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Hoffmann, R. A wiki for the life sciences where authorship matters. Nature Genetics (2008)

Inhibition of G-protein signaling by dominant gain-of-function mutations in Sst2p, a pheromone desensitization factor in Saccharomyces cerevisiae.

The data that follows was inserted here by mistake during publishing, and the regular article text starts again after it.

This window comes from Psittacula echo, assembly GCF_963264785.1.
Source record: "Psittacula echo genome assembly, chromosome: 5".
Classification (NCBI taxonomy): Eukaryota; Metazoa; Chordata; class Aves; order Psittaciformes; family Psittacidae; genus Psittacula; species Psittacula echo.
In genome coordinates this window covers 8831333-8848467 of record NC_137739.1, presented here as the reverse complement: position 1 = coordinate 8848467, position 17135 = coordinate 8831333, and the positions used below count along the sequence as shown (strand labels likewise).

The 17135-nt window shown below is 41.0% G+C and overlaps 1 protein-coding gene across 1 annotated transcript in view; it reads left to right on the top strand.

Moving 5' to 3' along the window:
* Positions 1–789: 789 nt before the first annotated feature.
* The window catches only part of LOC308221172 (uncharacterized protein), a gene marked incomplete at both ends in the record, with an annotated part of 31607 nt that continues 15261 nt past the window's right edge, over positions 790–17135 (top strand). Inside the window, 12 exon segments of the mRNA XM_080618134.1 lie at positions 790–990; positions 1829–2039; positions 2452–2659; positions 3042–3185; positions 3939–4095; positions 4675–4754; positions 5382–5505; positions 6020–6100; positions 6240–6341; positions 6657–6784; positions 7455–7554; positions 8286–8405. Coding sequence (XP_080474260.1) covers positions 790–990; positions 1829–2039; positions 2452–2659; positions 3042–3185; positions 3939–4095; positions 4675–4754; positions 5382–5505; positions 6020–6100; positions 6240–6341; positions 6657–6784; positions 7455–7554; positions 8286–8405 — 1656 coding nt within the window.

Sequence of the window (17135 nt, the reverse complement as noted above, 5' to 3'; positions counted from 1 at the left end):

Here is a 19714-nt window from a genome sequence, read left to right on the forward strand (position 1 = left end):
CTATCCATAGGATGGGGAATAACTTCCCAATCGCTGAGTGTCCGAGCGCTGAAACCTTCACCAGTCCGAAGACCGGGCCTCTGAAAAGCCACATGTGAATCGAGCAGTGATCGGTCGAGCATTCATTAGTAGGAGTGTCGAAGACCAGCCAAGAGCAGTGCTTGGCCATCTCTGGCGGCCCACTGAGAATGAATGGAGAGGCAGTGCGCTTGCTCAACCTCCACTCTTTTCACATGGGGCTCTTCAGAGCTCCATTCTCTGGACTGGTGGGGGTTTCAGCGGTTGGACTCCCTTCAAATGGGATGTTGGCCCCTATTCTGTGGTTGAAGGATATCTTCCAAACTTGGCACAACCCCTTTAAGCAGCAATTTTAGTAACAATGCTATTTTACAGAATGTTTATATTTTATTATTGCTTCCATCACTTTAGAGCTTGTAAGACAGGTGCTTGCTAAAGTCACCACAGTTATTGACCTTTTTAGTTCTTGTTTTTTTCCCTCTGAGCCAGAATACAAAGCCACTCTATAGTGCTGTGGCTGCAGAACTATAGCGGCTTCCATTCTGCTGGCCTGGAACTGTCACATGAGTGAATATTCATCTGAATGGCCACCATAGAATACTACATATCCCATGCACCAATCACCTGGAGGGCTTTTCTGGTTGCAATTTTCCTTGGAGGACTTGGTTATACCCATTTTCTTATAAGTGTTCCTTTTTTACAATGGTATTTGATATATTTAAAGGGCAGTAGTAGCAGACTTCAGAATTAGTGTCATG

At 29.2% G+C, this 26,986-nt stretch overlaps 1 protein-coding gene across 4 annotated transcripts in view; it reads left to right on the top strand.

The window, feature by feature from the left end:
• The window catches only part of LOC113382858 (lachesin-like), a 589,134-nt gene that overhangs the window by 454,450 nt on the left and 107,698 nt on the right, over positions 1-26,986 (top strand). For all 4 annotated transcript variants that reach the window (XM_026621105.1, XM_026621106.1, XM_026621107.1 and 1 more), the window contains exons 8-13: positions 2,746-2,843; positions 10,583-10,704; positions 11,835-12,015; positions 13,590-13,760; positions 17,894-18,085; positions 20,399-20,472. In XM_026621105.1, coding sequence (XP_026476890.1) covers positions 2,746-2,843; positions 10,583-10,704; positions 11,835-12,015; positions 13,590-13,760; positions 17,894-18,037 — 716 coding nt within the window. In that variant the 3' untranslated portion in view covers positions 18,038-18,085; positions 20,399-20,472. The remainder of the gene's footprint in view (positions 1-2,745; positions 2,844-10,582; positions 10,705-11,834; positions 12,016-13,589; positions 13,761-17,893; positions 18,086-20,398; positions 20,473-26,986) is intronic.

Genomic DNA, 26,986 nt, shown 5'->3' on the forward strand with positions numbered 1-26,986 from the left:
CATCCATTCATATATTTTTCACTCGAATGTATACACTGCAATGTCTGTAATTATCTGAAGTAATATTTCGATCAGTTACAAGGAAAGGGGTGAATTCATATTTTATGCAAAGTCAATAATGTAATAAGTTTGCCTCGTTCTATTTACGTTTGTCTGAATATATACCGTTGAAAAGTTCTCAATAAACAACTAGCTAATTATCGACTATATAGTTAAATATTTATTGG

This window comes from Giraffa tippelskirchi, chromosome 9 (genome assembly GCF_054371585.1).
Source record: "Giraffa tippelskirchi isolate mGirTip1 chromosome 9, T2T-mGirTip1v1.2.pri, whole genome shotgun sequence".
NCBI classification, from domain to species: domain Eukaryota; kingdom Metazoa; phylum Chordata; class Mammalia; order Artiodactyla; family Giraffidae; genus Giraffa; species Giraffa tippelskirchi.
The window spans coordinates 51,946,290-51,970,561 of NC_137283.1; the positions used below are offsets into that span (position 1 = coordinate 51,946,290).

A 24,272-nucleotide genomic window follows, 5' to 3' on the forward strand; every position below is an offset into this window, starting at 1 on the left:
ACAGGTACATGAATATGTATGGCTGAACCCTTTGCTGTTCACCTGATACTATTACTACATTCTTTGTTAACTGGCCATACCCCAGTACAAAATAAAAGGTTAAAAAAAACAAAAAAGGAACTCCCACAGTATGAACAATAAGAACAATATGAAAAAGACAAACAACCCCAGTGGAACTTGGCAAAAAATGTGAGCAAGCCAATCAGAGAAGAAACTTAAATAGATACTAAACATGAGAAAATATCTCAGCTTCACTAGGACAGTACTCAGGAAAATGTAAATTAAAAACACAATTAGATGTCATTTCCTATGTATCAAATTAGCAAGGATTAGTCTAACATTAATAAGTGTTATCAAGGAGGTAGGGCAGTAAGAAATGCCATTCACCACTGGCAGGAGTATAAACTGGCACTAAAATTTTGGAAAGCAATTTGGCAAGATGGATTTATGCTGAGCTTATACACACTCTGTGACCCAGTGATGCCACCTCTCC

Genetic analysis of cell-cell signaling in Saccharomyces cerevisiae has led to the identification of a novel factor, known as Sst2p, that promotes recovery after pheromone-induced growth arrest (R. K. Chan and C. A. Otte, Mol. Cell. Biol. 2:11-20, 1982). Loss-of-function mutations lead to increased pheromone sensitivity, but this phenotype is partially suppressed by overexpression of the G protein alpha subunit gene (GPA1). Suppression is allele specific, however, suggesting that there is direct interaction between the two gene products. To test this model directly, we isolated and characterized several dominant gain-of-function mutants of SST2. These mutations block the normal pheromone response, including a loss of pheromone-stimulated gene transcription, cell cycle growth arrest, and G protein myristoylation. Although the SST2 mutations confer a pheromone-resistant phenotype, they do not prevent downstream activation by overexpression of G beta (STE4), a constitutively active G beta mutation (STE4Hpl), or a disruption of GPA1. None of the SST2 alleles affects the expression or stability of G alpha. These results point to the G protein alpha subunit as being the direct target of Sst2p action and underscore the importance of this novel desensitization factor in G-protein-mediated signaling.[1]


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